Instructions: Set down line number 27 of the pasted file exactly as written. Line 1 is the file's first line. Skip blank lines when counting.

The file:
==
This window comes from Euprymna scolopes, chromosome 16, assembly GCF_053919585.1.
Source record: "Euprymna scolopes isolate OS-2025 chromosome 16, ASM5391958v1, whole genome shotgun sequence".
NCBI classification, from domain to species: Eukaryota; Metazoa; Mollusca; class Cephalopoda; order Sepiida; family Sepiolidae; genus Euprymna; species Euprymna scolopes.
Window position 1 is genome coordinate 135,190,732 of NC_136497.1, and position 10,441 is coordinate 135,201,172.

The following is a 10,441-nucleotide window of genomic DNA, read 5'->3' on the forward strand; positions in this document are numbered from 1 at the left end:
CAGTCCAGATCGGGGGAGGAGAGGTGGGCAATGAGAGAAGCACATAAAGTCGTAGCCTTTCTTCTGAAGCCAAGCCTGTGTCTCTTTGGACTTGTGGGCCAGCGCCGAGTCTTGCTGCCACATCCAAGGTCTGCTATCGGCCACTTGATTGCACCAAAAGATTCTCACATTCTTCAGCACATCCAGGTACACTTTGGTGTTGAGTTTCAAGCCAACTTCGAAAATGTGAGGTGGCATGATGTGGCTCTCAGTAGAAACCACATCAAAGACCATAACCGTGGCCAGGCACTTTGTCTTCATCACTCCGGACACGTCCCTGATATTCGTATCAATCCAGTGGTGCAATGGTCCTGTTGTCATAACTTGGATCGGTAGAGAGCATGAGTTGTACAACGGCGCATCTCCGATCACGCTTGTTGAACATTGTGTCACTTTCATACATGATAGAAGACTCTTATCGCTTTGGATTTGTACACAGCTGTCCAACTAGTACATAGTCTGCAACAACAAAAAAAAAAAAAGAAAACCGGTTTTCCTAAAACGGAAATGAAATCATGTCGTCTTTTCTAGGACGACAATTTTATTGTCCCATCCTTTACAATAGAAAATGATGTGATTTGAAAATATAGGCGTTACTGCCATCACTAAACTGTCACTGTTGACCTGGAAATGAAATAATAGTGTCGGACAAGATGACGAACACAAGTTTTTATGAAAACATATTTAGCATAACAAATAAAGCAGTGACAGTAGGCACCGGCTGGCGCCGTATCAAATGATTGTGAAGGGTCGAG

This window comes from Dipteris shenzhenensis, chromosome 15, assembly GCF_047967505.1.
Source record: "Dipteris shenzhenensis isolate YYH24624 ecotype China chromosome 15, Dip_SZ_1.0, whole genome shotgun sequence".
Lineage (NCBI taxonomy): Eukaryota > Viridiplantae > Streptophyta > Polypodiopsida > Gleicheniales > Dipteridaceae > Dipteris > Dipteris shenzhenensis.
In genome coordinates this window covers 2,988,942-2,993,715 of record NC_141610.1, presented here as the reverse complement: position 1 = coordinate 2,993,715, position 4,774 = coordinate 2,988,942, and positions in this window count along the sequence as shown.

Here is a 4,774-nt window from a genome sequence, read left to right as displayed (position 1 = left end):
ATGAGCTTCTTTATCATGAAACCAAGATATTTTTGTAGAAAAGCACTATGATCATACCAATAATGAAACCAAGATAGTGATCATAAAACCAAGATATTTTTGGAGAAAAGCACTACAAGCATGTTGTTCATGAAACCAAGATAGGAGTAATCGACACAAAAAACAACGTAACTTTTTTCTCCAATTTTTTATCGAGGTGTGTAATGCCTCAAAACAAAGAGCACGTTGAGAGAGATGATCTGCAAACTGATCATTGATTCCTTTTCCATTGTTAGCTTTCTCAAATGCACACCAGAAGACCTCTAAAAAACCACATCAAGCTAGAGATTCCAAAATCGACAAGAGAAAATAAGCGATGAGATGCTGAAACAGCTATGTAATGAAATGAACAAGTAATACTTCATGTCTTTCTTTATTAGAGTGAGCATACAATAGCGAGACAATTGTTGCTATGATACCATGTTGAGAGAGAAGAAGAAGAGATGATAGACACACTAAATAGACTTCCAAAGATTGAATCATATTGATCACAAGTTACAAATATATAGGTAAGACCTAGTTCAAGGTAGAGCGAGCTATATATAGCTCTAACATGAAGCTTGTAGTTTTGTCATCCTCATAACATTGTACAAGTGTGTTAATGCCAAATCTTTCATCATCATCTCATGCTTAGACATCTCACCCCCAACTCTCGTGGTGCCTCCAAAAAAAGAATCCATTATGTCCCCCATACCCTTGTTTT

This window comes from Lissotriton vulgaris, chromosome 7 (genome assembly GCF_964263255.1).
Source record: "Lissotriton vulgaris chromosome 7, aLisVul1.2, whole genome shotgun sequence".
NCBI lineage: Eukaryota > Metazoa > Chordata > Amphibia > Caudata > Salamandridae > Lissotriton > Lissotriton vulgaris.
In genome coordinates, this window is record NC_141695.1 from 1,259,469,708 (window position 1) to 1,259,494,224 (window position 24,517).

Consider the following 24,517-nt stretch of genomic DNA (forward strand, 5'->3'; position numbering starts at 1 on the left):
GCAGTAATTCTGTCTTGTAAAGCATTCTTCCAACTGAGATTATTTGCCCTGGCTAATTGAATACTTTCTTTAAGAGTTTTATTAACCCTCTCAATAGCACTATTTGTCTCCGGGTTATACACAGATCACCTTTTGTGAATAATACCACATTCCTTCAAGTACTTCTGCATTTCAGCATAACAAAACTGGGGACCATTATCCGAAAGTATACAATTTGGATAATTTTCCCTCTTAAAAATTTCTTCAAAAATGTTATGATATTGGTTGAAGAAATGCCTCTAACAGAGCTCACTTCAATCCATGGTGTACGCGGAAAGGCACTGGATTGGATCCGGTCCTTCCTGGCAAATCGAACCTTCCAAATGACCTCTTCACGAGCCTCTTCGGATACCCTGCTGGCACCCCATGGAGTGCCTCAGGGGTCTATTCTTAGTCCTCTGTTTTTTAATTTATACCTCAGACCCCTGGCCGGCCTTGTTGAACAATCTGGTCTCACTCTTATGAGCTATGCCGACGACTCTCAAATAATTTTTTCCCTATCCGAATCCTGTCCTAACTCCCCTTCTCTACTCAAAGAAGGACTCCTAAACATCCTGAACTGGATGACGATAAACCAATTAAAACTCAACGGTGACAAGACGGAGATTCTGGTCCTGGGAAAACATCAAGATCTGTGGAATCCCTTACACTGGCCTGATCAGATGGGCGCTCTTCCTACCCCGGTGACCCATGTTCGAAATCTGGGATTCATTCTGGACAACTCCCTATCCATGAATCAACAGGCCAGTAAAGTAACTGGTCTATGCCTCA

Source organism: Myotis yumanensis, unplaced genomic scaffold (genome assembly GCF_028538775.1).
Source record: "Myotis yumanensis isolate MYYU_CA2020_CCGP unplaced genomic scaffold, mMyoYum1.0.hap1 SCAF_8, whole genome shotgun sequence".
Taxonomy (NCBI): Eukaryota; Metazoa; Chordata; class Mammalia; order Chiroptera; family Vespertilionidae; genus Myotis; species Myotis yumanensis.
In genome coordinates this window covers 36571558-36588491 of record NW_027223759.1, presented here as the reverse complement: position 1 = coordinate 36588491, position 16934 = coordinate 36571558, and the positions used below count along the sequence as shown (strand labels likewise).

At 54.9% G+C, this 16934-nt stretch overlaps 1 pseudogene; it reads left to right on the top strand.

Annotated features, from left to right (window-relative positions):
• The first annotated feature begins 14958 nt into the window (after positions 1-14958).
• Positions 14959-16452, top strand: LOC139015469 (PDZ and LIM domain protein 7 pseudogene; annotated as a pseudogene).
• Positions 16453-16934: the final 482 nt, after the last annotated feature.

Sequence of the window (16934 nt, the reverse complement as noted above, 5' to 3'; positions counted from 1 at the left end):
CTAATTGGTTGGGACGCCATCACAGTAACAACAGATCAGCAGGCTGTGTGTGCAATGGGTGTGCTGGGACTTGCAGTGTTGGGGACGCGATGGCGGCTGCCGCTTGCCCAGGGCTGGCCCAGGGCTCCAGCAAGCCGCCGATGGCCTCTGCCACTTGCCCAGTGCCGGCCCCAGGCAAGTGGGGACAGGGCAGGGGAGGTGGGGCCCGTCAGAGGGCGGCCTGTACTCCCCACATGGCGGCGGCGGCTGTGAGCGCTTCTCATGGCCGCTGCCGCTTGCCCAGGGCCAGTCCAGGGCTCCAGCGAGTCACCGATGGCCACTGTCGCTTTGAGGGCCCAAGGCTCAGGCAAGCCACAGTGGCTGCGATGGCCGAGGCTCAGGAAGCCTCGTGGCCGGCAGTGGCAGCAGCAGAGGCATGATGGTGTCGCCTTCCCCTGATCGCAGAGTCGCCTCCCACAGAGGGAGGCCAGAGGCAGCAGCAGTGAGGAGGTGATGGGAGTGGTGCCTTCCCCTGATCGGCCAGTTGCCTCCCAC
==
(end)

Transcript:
• Positions 16453-16934: the final 482 nt, after the last annotated feature.